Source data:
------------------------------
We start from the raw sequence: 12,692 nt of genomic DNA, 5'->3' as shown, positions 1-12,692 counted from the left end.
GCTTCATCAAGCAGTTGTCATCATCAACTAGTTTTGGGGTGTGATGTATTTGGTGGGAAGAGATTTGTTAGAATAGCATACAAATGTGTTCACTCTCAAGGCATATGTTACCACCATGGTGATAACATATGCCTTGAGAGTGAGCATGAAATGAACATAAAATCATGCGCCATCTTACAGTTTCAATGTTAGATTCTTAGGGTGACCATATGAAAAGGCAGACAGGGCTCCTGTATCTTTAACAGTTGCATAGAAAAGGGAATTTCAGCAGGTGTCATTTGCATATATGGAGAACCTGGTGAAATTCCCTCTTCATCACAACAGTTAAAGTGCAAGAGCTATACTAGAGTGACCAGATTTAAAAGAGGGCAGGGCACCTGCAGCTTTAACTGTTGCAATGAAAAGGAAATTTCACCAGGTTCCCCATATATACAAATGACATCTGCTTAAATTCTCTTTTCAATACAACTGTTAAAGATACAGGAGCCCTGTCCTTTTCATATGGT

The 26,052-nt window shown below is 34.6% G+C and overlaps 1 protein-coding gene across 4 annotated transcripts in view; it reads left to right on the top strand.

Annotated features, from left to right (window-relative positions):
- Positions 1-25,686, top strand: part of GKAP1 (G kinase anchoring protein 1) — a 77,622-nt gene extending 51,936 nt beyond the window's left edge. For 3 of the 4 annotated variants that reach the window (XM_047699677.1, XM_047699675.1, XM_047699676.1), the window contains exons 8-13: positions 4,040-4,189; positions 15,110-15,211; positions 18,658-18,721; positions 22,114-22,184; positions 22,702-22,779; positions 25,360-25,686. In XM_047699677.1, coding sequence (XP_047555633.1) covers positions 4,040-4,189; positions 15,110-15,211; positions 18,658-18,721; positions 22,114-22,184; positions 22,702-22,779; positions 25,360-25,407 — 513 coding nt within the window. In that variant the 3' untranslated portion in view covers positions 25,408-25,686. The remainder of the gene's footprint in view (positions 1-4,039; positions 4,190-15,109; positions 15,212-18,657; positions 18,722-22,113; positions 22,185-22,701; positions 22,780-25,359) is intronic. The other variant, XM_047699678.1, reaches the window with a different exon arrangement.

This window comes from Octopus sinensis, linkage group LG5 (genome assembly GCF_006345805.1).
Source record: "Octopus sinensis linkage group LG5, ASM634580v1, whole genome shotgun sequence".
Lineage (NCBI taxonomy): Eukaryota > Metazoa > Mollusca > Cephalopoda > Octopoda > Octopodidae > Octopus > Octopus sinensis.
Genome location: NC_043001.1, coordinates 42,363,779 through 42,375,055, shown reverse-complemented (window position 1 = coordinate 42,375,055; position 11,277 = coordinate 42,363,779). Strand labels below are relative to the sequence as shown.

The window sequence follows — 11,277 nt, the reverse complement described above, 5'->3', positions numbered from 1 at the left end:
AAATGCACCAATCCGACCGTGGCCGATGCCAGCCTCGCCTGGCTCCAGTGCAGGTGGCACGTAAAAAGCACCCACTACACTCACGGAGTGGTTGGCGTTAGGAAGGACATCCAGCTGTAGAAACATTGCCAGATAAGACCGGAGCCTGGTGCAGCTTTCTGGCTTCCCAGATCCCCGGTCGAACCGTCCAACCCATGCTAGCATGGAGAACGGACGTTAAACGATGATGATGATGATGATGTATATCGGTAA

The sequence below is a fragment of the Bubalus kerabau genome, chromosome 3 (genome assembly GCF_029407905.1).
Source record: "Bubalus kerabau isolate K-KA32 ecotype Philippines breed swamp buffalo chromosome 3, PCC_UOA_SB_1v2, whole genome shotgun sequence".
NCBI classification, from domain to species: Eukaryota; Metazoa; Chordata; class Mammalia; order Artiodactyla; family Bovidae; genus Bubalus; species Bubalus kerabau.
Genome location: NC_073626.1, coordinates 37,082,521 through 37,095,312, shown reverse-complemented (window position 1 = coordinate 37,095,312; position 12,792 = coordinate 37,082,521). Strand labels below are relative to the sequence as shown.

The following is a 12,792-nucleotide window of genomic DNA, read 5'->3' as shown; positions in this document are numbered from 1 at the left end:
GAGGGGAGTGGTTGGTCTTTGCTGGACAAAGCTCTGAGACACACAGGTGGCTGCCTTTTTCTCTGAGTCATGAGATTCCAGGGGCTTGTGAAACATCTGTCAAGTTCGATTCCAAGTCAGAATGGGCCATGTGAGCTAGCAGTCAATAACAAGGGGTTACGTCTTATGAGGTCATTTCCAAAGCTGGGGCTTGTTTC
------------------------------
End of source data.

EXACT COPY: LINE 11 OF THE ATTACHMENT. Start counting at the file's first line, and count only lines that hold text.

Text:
AAATGCACCAATCCGACCGTGGCCGATGCCAGCCTCGCCTGGCTCCAGTGCAGGTGGCACGTAAAAAGCACCCACTACACTCACGGAGTGGTTGGCGTTAGGAAGGACATCCAGCTGTAGAAACATTGCCAGATAAGACCGGAGCCTGGTGCAGCTTTCTGGCTTCCCAGATCCCCGGTCGAACCGTCCAACCCATGCTAGCATGGAGAACGGACGTTAAACGATGATGATGATGATGATGTATATCGGTAA